Using the 2D over-drawing as a guide, as well as other photographs, I proceeded to 3D model the Laser tower in Rhino 3D. This involved careful examination of the various reference photos from different angles as well as some educated guesses as to what areas might look like that could not be seen clearly. Over time a pretty comprehensive 3D model emerged.

For the film, only the turret and a short section of the tower below it were actually built, as those were all that were necessary for the planned shots. I wanted my tower to be a little more imposing, so I extended the bottom of the tower to almost double the height of the model to 3 feet. This also allowed me to have fun making up some additional details lower on the tower not seen on the original filming model.

One of the great powers with using 3D modeling software in the design of physical models is that it allows you to not only work out the design but methods of fabrication as well. I broke up the solid mass of the tower into the various pieces from which it would be assembled. This "virtual model kit" allowed me to fine tune the construction long before starting the physical build. A digital form of "measure twice, cut once!"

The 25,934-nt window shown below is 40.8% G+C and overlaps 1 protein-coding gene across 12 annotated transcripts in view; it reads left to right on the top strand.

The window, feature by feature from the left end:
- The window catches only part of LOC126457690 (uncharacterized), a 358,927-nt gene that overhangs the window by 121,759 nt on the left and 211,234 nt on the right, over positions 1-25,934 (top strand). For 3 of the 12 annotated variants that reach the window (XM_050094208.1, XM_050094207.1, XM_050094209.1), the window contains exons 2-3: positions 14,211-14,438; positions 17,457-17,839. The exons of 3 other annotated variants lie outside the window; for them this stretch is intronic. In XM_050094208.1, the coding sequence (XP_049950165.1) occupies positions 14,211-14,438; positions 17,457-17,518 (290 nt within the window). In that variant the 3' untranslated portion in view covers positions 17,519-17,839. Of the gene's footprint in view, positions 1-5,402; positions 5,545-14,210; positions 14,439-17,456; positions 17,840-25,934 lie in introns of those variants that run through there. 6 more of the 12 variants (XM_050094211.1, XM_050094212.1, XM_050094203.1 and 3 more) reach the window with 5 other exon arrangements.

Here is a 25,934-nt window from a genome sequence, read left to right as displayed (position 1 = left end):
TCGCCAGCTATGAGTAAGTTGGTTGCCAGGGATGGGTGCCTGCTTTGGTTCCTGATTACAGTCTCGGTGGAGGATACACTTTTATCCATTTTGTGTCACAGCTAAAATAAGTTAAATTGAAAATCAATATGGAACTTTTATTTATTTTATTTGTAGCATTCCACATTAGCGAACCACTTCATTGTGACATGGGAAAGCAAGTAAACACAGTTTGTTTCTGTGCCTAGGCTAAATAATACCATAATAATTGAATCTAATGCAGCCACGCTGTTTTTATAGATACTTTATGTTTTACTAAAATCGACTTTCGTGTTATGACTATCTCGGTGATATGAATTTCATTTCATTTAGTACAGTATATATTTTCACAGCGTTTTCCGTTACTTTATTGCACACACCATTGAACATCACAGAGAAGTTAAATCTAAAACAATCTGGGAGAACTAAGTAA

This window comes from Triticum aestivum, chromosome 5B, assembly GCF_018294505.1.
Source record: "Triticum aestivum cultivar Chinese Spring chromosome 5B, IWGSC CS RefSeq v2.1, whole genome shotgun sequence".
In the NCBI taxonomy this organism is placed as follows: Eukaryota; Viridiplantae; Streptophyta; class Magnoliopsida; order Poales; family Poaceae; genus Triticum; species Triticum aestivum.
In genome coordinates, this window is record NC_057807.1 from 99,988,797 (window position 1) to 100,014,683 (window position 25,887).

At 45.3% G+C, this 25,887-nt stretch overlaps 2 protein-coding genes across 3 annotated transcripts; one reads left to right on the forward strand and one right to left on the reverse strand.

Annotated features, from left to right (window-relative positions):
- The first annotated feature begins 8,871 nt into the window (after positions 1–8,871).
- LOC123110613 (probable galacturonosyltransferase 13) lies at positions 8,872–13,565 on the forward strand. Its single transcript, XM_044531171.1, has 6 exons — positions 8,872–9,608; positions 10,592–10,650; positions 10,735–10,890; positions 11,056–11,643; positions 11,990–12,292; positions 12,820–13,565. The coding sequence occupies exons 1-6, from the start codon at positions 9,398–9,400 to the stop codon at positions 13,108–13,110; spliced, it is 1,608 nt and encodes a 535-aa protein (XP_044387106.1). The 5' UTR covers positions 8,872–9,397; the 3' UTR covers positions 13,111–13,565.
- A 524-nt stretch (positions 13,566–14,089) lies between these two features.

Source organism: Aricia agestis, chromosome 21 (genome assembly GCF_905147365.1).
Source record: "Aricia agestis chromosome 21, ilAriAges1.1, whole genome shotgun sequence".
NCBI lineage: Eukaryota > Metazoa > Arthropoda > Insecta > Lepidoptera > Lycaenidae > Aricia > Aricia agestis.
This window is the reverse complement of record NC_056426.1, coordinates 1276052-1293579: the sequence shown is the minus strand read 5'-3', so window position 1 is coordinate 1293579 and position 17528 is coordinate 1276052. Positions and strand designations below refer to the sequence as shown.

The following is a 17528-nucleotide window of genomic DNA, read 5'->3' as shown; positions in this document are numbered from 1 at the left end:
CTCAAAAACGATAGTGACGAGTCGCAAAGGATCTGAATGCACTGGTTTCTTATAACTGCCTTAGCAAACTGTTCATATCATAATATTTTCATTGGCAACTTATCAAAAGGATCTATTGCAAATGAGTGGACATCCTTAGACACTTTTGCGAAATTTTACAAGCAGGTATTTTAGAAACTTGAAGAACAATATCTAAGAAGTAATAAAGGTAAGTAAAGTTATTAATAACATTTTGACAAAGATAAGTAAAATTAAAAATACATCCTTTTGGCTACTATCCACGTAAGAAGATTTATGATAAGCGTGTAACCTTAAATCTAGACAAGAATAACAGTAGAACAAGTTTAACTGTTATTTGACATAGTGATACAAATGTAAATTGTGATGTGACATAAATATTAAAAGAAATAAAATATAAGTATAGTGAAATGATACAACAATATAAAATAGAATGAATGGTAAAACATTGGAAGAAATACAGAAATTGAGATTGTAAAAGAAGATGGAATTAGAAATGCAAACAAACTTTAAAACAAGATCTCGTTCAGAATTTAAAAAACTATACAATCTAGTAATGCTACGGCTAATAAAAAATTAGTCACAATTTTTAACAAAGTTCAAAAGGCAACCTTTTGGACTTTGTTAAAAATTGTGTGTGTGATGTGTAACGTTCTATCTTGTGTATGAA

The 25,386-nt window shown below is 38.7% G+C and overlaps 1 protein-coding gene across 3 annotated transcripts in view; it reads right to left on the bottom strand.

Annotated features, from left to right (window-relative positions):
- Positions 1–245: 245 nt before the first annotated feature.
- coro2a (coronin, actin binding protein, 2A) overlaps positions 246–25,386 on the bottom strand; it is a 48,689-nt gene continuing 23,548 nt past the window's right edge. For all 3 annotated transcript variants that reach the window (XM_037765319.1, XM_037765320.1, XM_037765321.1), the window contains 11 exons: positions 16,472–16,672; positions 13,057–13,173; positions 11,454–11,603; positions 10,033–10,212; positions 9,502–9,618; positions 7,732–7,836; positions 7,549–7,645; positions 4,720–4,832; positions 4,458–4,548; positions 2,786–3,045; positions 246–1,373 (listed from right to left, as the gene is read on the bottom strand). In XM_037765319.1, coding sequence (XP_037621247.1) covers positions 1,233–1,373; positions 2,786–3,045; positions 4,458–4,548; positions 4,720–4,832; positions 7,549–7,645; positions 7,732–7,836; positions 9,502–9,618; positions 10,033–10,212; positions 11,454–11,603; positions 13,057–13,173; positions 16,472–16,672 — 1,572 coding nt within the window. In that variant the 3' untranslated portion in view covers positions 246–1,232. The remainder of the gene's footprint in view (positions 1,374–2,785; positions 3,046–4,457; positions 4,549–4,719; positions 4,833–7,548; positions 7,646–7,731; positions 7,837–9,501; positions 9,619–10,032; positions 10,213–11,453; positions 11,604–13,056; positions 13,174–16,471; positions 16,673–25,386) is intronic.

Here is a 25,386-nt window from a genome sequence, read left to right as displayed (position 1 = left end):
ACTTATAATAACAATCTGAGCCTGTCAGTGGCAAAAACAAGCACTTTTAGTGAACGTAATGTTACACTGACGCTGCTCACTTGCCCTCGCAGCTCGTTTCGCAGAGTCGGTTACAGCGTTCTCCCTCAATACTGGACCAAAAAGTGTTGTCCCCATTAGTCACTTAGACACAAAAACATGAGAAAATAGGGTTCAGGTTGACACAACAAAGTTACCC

From the 3D model of these individual parts accurate line drawings could be extracted. These drawings were then exported as .dxf files for use in CNC routing.

Next time, we'll discuss how I constructed the casework for the model structure. In the meantime, post your questions and comments about this build in the comments section below. See you next week!

Photos and images credit David Goldberg

David Goldberg is a professional modelmaker, propmaker, visual effects supervisor and mechanical designer with more than 30 years experience working in the motion picture, television and theme park industries.

Part 1: Sourcing Reference

Part 2: Building the Casework

Part 3: Fabricating the Details

Part 4: Painting and Weathering